DOI: 10.4324/9780415249126-L012-1
Version: v1,  Published online: 1998
Retrieved April 21, 2021, from

Article Summary

To have a conscience involves being conscious of the moral quality of what one has done, or intends to do. There are several elements under the idea of conscience. First, conscience can signify those very moral convictions persons cleave to most firmly and judge themselves by. Second, the notion may cover the faculty by which we come to know moral truths (assuming there to be such) and apply them to ourselves. Third, conscience can be said to concern the examination by a person of the morality of their desires, actions and so on. Finally, conscience can involve guilt: one can suffer from a ‘bad conscience’. In the Christian tradition, conscience can be viewed as ‘the voice of God within’ each of us. Several of these aspects of conscience are expressed in Milton’s lines from Paradise Lost, when God says: ‘And I will place within them as a guide/My umpire Conscience’ (III: 194–5).

There are many elements comprehended under the idea of conscience, and it is sensible to consider these separately since they do not always occur together. First, someone’s conscience may be considered to comprise those fundamental moral convictions by keeping to which they retain a sense of their moral integrity and decency as people. In this sense something is ‘a matter of conscience’, or raises ‘questions of conscience’, if it touches on such central personal principles. According to this signification, different people can have markedly different consciences, but, it would be argued, we should still respect each person’s conscience since to force them to violate the demands of their conscience is to force them to give up their sense of their own integrity. This line of argument may be resisted, however. We are told that some Nazis saw carrying out the extermination programme as a matter of conscience. To force them not to do this does not seem to involve a moral problem. In reply, it can be said that only consciences which are ‘enlightened’ require respect. The question whether conscience can be enlightened, or fallible and perverted, leads on to a second strand in thinking about conscience.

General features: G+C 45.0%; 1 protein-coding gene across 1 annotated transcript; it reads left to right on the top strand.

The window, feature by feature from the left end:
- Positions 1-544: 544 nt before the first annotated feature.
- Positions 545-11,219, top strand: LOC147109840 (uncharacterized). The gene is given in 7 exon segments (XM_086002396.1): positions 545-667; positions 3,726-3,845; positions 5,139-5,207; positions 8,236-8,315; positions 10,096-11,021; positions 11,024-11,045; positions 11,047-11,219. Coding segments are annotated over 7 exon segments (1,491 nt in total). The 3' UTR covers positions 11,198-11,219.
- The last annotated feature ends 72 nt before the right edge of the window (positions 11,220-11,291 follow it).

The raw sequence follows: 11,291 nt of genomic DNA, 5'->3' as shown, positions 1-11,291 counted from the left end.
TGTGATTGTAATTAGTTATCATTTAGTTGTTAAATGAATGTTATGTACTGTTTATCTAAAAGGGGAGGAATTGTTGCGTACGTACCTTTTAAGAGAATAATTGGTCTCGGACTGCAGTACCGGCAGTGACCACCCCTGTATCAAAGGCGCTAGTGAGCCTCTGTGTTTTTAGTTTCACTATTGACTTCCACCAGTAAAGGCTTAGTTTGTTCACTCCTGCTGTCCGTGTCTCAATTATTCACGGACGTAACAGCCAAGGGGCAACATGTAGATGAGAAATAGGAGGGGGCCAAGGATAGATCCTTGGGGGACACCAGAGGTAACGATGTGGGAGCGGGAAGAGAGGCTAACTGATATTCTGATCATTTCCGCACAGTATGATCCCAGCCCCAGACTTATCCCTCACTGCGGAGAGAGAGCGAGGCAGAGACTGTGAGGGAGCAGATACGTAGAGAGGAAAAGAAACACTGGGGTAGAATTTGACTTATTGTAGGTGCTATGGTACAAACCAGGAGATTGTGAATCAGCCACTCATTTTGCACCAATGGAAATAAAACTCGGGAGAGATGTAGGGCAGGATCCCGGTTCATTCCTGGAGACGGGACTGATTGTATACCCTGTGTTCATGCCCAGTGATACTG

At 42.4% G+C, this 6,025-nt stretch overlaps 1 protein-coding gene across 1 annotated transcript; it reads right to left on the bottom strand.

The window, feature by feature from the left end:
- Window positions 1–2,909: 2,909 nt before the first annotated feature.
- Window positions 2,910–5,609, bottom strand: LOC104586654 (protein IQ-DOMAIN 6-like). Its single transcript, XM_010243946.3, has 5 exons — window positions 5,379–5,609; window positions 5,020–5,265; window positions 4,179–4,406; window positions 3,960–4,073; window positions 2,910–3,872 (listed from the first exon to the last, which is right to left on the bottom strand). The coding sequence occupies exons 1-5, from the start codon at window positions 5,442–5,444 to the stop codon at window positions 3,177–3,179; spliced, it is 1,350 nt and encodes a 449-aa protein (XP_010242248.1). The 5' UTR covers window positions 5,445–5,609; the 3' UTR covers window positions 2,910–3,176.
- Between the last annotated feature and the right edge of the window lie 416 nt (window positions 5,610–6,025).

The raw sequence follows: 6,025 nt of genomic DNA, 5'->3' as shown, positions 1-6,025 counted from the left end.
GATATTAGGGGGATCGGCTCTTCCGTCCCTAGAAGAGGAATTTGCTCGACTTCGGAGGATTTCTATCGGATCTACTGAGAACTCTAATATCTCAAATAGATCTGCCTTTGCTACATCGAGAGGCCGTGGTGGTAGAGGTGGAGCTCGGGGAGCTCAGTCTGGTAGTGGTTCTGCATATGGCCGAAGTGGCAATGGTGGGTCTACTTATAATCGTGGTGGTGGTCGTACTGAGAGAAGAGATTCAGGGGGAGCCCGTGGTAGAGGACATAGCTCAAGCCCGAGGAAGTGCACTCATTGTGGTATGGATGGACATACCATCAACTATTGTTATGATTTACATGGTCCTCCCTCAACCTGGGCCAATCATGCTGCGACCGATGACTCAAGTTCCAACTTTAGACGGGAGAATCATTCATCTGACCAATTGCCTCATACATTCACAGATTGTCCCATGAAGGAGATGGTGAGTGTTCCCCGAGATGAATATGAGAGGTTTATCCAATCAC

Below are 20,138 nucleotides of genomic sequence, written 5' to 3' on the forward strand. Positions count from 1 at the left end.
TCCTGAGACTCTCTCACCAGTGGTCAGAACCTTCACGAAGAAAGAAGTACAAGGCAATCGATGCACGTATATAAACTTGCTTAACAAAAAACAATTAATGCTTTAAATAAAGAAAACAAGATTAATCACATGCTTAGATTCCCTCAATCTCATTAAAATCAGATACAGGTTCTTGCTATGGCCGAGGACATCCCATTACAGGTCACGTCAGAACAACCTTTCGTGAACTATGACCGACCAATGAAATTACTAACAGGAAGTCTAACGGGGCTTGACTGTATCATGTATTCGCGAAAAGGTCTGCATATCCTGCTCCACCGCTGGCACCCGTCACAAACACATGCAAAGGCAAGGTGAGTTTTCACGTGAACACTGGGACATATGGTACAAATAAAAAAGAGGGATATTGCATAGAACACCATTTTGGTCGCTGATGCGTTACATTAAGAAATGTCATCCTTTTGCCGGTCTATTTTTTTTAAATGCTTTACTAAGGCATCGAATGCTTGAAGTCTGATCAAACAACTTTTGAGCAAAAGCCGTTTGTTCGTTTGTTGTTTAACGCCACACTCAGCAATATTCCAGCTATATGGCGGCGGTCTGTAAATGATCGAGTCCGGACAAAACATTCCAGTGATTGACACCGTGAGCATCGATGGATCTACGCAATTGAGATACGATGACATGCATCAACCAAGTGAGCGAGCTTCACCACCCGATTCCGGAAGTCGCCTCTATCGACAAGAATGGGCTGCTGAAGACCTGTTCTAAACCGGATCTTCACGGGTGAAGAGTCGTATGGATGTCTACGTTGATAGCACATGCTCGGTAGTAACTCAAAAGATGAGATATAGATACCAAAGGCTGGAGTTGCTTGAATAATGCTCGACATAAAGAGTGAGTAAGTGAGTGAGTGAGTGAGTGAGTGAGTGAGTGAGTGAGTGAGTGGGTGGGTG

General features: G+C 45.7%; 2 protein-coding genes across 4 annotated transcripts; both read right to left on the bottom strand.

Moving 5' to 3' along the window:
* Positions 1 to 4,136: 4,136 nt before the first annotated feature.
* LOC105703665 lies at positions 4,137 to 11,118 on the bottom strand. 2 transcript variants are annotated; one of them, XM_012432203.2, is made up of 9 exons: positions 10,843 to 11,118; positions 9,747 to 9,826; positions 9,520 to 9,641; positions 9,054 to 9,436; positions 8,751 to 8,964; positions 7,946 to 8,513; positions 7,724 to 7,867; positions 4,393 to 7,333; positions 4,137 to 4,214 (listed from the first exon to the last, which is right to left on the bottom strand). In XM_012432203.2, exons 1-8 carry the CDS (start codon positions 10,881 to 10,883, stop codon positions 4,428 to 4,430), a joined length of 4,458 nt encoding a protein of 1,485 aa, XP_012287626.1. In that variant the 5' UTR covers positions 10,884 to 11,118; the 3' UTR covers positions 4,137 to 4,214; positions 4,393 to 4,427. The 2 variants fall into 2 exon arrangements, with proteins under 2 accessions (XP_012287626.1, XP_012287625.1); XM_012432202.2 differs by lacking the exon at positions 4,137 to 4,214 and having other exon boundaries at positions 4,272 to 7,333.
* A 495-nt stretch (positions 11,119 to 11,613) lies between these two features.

According to this strand, a person’s conscience comprises their capacity to come to acquire moral standards for their own conduct; or, more specifically, their capacity to come to know moral truths (see Moral knowledge §1). This sense, strictly more basic than conscientia itself, is referred to as synderesis or synteresis by Aquinas (Summa theologiae), by which he means the power to grasp fundamental moral principles, a power supposedly common to all persons and one which, if functioning appropriately, results in our all knowing the same basic principles. However these very basic principles (such as ‘Do good’ and ‘Eschew evil’) are too general to help us know how to act in particular circumstances. We require also a capacity to derive more concrete principles which will give us moral guidance, and a capacity to apply these appropriately to our own circumstances. These two secondary functions are the province of conscience strictly understood, according to Aquinas. Errors in conscience can arise in deriving these more specific rules of conduct or in their application even if synderesis is held to be infallible. Questions can arise, analogous to those referred to earlier, about whether it is better to follow one’s conscience even though it may prove to be fallible or to violate one’s conscience which, if it is erroneous, may then mean one ends up doing the right thing. Talk of a ‘perverted’ conscience may mean that a person’s ultimate convictions are judged to be perverse, as in the first strand identified; or that their capacity to know good from evil, in general or in the particular case, has been distorted or corrupted.